I know that the stool is still in transit when I'm in the bathroom because I used to feel clear after the first BM or two and get up to go to work. An hour or two later the next wave of stool would come down. It wouldn’t be as urgent as it is for IBS-D because I’m guessing there’s not that much there. I’m pretty sure this is what happens with most leaky gassers.

 

If the problem is more slow or sluggish colon transit then fibre is usually prescribed, but we know what fibre does for us – more constipation. This is a puzzle because how does fibre cause constipation? The only plausible explanation I can find is Dr Pimentel’s theory on methane that says gasses in the digestive tract can act like neurotransmitters. This throws a question mark on the whole pelvic floor issue. What if the underlying cause isn't muscular at all but mediated by gasotransmitters?

 

Fear and stress pay a huge part in this. If your evacuation time is 3 hours for instance but you only allow 2 ½ in the morning then you’re going to be very tense towards the end. This could account for the paradoxical obstruction. So much is tied in with the mind.

 

I think leaky gassers have this problem and maybe most other IBS people as well. If you genuinely just have pelvic floor dysfunction and the stool is ready to be evacuated in the rectum then yes, biofeedback or other relaxation techniques might help, as in your case. On the other hand if you have a sluggish as opposed to a slow transit then the only effective way that I know of to speed things up is reduce the digestion gasses through diet. Too much fibre can become inflammatory and can cause spasms which retard transit even further. This is assuming though that we all have IBS and an underlying problem with bacterial gas. Someone with slow transit constipation without PFD issues and who doesn't have IBS would probably benefit from more fibre.


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#4 annie7

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Posted 24 August 2014 - 03:48 PM

oh yes--i agree with what you say about diet. also stress...

 

and yes pimentel's theory is very plausible.  and yes in some cases the underlying cause, as you say, may not be muscular.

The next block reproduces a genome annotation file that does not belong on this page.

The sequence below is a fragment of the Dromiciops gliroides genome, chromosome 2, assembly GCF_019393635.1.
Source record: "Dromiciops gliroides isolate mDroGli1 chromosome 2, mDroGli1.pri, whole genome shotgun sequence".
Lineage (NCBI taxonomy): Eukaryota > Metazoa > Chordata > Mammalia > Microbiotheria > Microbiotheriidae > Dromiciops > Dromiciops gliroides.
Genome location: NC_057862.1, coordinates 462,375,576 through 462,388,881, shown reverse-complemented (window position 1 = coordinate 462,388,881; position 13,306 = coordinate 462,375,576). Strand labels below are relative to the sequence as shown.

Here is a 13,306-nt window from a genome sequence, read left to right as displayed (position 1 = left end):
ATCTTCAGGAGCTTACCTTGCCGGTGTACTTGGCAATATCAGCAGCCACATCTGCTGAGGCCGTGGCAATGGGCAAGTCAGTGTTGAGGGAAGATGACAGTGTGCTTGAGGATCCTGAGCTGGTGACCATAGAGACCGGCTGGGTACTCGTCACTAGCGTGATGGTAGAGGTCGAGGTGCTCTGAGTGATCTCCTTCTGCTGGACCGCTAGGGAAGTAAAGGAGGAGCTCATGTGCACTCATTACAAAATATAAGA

i have both slow transit constipation and pelvic floor dysfunction as well as a rectocele, rectal hyposensitivity and megarectum. it's probably a miracle i can go at all--lol.  

 

based on my reading, research, what my gastros and colorectal surgeon told me, what i've read both on this and another board about other pfd sufferers' experiences, what their gastros and cr surgeons told them  etc pelvic floor dysfunction is a very real problem for some of us. no question mark about it. 

 

(and i'm not trying to argue here either nor do i want to provoke a long discussion--i don't have the time or a good enough internet connection for that--lol...  just IMHO......based on my experience ...that's all i'm going to say here....take care...smile.png )


these are just my own thoughts. for expert medical advice please contact a health care professional.


#5 tummyrumbles

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Posted 24 August 2014 - 04:26 PM

No Annie I agree with you. For some of us it is PFD. For me maybe not so much. I'm glad you found something that works for you. You do a brilliant job considering everything that's stacked against you! Well done! And thanks for replying.


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#6 annie7

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Posted 24 August 2014 - 04:57 PM

yes, biofeedback has helped me somewhat. i have made some progress but  i still have a lot of work to do with it. years of tight muscle memory to unlearn. i may not be able to improve much more but fingers crossed working with my home machine will at least keep me from getting worse.

 

thank you for sharing all your hard work and research here on the board   smile.png


these are just my own thoughts. for expert medical advice please contact a health care professional.






Also tagged with one or more of these keywords: idiopathic constipation, pelvic floor dysfunction, laboratory testing flawed, false positive results